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Jennifer Char went to Westwood College in Atlanta, dreaming of becoming a graphic artist. Today she is selling beauty products and wondering whether the two years she spent at the school, which will permanently close its doors next month, were worthwhile.
I felt that some of the classes were more like electives [optional courses] for high school, or unnecessary for my degree, she says, explaining that she left the course with too small a portfolio of work to show employers. It was very upsetting. Why am I paying for something that is not going to be worth it?
One legacy that Ms Char has not shaken off from her time at Westwood is debt. She says loan repayments of $400-$500 a month are consuming around half of her take-home earnings. She benefits from a forgiving landlord – her mother – but her difficulties with student debt are far from unique.
Americans had collectively built up $1.2tn of student debt by the end of 2015, more than triple the amount from a decade earlier. Many have borrowed heavily in the belief that continuing their education after high school is the best way of breaking free from the low-wage rut that has trapped millions during the economic recovery.
Some are now finding that the burdens outweigh the benefits. Student loans surpassed credit cards in 2012 as having the worst delinquency rates in consumer credit. More than one in 10 student loans were more than 90 days overdue as of November, according to credit analysts Equifax Inc. Adding to the concerns is research that suggests the biggest financial problems are faced by students who can least afford it: poorer Americans who took out smaller loans to pay for courses at less prestigious institutions.
Federal laws stop student debt from being discharged via bankruptcy in most cases, meaning the debts can drag on personal finances for years. This has triggered concern that the level of student debt, which averaged just under $29,000 per borrower in 2014, up from $18,550 a ericans’ ability to start a business or buy a house.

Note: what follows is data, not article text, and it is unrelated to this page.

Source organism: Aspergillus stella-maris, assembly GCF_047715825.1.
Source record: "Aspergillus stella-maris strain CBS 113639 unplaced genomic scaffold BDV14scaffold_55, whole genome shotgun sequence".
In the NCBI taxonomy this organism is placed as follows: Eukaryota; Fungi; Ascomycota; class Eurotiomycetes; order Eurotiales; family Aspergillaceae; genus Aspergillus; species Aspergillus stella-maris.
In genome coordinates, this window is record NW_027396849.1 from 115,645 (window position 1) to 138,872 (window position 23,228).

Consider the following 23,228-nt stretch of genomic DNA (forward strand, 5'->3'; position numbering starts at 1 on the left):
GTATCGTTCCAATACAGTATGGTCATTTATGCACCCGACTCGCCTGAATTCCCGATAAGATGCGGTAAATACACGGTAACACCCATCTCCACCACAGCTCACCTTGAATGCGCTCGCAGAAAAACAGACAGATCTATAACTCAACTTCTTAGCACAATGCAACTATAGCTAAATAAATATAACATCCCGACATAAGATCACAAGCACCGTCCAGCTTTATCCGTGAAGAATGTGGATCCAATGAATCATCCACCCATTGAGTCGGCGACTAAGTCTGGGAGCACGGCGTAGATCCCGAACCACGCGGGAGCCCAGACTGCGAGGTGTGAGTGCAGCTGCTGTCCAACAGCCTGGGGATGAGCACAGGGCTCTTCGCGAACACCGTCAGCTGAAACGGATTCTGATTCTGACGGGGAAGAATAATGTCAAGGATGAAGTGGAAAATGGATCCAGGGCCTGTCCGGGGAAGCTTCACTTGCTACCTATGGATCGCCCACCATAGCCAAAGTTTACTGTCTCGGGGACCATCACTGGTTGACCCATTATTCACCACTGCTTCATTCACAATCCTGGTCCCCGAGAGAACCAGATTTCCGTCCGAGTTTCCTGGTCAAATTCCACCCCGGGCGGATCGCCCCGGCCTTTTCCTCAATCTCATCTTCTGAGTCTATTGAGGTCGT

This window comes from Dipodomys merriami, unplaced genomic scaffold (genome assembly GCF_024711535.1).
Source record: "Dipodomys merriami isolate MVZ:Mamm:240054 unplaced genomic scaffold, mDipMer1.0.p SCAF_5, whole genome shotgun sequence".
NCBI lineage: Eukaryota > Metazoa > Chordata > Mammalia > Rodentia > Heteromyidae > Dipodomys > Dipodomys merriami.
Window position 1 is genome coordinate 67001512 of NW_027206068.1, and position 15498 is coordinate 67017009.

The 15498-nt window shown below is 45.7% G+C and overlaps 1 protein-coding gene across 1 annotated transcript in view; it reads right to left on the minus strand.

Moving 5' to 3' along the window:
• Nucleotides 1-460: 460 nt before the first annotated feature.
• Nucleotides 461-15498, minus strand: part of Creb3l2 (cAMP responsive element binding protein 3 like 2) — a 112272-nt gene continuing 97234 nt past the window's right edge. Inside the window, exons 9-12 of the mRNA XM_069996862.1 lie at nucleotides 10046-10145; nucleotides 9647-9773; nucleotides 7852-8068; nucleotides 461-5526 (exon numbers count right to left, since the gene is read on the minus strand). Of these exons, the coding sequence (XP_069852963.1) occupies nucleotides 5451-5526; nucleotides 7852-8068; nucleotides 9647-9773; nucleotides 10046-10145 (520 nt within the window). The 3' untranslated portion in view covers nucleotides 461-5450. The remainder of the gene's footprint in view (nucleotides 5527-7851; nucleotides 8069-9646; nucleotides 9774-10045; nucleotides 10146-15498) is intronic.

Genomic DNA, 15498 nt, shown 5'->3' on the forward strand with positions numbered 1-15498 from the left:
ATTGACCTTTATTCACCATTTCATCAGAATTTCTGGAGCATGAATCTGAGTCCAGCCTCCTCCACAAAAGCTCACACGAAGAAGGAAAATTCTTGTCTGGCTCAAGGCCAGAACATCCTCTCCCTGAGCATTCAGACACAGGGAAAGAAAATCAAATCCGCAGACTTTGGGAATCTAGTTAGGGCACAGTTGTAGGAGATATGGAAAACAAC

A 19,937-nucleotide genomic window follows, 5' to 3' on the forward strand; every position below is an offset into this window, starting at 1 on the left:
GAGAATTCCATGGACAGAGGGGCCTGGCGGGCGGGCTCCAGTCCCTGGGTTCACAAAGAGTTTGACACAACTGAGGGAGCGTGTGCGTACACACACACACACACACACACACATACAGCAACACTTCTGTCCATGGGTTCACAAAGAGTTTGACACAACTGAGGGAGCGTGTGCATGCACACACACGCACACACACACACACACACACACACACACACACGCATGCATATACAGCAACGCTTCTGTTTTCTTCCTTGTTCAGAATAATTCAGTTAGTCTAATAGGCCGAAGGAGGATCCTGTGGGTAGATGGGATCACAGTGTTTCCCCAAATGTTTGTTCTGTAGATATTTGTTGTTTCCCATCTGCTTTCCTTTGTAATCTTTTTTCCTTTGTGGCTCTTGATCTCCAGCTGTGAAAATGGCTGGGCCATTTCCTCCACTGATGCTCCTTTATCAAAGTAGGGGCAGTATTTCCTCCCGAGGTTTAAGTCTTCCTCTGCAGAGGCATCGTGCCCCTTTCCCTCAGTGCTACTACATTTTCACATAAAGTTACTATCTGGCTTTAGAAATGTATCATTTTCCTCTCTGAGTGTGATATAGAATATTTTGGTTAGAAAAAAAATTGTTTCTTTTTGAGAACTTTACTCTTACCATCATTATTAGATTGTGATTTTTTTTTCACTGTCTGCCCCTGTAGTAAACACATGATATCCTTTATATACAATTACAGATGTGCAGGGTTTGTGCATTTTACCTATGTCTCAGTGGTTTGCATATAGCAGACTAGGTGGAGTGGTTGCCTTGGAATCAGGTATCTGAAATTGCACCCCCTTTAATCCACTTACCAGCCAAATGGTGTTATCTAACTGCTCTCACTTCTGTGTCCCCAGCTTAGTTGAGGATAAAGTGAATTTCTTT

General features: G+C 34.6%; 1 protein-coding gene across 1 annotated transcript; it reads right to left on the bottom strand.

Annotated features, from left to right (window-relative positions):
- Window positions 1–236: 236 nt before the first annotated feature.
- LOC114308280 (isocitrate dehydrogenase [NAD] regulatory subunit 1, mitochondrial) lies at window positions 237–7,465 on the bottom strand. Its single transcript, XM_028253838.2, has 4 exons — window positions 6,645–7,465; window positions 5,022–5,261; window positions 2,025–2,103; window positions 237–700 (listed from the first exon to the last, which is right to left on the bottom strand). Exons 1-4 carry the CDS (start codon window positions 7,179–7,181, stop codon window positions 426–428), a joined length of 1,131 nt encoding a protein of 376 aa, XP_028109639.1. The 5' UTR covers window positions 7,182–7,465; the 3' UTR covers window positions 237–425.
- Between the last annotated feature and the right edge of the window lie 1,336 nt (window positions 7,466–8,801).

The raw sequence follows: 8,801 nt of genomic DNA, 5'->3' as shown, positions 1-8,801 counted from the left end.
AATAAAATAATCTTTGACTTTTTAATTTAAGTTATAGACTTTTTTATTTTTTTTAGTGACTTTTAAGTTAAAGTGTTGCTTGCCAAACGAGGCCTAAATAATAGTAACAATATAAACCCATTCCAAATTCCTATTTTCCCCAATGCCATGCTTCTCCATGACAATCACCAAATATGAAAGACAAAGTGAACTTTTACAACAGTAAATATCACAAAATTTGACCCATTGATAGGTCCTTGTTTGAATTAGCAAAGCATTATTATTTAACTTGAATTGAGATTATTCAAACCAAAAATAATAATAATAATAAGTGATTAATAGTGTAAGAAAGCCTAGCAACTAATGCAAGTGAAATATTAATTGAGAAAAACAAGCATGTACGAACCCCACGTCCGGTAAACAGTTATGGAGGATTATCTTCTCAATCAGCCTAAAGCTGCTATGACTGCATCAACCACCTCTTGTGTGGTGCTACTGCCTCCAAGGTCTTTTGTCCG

To the Consumer Financial Protection Bureau, which was set up after the financial crisis as the primary regulator of education loans, the student debt situation bears hall meltdown. Seth Frotman, acting student loan ombudsman at the CFPB, says: We see a breakdown in student loan repayment eerily reminiscent of what we saw in the mortgage crisis.
Unlike other forms of consumer debt, student loans are not covered by comprehensive rules on issues such as payment processing, complaints handling and how to help struggling borrowers, he says. There is a generation of people straddled with unprecedented student debt. We see this impacting household balance sheets online payday loans, and this has broader implications for the economy.
The Democrats Hillary Clinton and Bernie Sanders, and the Republican Marco Rubio, have made detailed plans to reform student borrowing a central part of their pitch in the presidential election campaign. For voters born after 1980, student debt and college affordability are the second most important issues facing the next president after the economy and jobs, according to a USA Today/Rock the Vote poll in January.
US student debt: Lessons to last a lifetime
President Barack Obama’s administration has taken initiatives to lighten the burden on borrowers, including boosting grants for the less well-off, expanding programmes that adjust repayments according to the size of graduates’ salaries and creating a tax credit for education expenses.
It is also seeking to crack down on colleges that, it says, are profiting illegally from students, including those accused of running recruitment mills to enrol as many people as possible, regardless of their ability or likely success.